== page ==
Home GDPR #Privacy: Only 12.5% of US retailers protect customers from fraudulent emails
GDPR - November 20, 2019

#Privacy: Only 12.5% of US retailers protect customers from fraudulent emails

A new report by Red Sift, has found that just 12.5% of America’s top 100 retailers prevent fraudulent emails being sent to their customers. 

The cloud-based email security company looked into the DMARC (Domain-based Message Authentication, Reporting & Conformance) status of retailers features in STORES Magazine’s Top 100 Retailers for 2019, along with their subsidiaries. 

DMARC is an email authentication protocol that ensures email are authenticated before reaching a user’s mailbox. It also confirms that the sender is legitimate. 

Researchers discovered that out of the 120 unique sites examined, only six had their DMARC set to “quarantine”, and nine sent to “reject”.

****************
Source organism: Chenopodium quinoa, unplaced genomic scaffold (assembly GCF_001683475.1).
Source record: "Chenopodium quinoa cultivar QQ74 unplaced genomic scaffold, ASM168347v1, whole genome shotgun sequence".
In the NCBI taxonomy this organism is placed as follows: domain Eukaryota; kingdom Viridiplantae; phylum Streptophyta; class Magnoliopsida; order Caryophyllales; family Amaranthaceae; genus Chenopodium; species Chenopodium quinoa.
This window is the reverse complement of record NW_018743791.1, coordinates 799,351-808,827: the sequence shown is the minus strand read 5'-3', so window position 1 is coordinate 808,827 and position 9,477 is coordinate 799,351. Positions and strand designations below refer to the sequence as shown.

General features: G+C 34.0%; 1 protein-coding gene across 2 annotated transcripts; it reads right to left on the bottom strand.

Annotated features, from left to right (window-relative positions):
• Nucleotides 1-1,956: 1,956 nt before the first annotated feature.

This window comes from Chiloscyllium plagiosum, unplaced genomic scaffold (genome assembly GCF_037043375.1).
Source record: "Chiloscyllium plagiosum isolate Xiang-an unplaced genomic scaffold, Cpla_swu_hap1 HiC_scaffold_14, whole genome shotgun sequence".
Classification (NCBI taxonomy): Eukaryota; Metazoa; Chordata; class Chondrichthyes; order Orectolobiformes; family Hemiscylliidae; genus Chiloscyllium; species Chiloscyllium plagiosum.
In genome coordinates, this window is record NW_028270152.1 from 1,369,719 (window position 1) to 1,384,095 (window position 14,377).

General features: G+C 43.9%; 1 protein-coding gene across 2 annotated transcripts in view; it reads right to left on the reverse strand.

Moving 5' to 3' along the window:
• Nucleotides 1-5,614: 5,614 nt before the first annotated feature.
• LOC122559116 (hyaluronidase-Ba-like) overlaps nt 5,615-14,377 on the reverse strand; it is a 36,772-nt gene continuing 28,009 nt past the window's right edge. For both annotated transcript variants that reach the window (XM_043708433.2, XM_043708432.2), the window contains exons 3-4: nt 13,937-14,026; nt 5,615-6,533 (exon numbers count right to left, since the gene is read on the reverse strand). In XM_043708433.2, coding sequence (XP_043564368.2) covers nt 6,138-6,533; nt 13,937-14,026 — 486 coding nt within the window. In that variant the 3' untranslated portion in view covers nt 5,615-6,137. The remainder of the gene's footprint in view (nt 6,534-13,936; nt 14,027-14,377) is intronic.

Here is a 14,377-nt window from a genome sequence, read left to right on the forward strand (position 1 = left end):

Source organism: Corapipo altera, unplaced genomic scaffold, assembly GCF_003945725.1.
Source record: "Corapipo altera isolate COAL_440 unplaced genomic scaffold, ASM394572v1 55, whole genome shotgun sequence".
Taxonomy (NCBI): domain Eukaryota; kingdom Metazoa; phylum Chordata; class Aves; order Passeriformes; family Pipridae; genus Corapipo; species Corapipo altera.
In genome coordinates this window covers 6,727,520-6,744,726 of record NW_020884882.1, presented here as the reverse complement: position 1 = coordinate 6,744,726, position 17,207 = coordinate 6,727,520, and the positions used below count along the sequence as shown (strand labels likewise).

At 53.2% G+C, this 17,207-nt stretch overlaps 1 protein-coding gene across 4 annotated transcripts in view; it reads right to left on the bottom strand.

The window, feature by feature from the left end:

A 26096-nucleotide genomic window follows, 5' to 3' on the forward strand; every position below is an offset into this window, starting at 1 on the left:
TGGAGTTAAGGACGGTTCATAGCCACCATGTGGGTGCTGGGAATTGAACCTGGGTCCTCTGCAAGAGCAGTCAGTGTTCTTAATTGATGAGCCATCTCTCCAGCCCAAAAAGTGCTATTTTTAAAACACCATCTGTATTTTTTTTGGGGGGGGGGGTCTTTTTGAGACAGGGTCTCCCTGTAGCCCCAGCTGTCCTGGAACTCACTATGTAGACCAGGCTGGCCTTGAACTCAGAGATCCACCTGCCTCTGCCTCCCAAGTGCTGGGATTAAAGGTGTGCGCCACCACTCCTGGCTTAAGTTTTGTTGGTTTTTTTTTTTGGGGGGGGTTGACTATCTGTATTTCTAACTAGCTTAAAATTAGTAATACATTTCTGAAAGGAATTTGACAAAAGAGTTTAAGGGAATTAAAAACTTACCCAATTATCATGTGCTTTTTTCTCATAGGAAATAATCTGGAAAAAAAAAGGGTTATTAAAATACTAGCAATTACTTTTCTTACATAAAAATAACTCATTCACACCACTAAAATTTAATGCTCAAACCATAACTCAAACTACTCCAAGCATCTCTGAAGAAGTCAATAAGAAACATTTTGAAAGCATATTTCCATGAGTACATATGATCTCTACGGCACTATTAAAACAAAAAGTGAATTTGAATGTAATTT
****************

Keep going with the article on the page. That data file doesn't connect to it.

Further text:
An overwhelming 41 had no DMARC protection put in place, whilst 64 “had DMARC in place, but online in monitoring mode,” explained a Red Sift spokesperson to Infosecurity Magazine. 

Red Sift co-founder & CEO Rahul Powar told Infosecurity Magazine, that the most surprising finding from the research was “the sheer volume of unprotected retailers, given the shift away from shopping malls to online, means an increased reliance on email for marketing and commerce.”

The “reject” option is the strongest form of protection – and the retailers that opted for “reject” were Walmart, Burlington, Verizon Wireless, Kohl’s, Gap, Wegmans, IKEA, Williams-Sonoma and Tractor Supply Co. 

Amazon, Apple, Belk, Dress Barn, Lane Bryant and Wayfair opted for “quarantine”. 

The DMARC settings of America’s five leading delivering companies – UPS, FedEx, DHL, USPS and Amazon, all had opted to either “reject” or “quarantine”. 

However, shoppers are still vulnerable to cybercrime despite DMARC protection being set to maximum. 

Powar explained that DMARC will prevent all impersonated emails a fraudster tries to send from an exact domain, but it won’t stop emails from look-alike domains. 

“This is why the advice is to take a careful look at the sender’s email address, as these clunky fakes will be easy to spot.”

The post #Privacy: Only 12.5% of US retailers protect customers from fraudulent emails appeared first on PrivSec Report.


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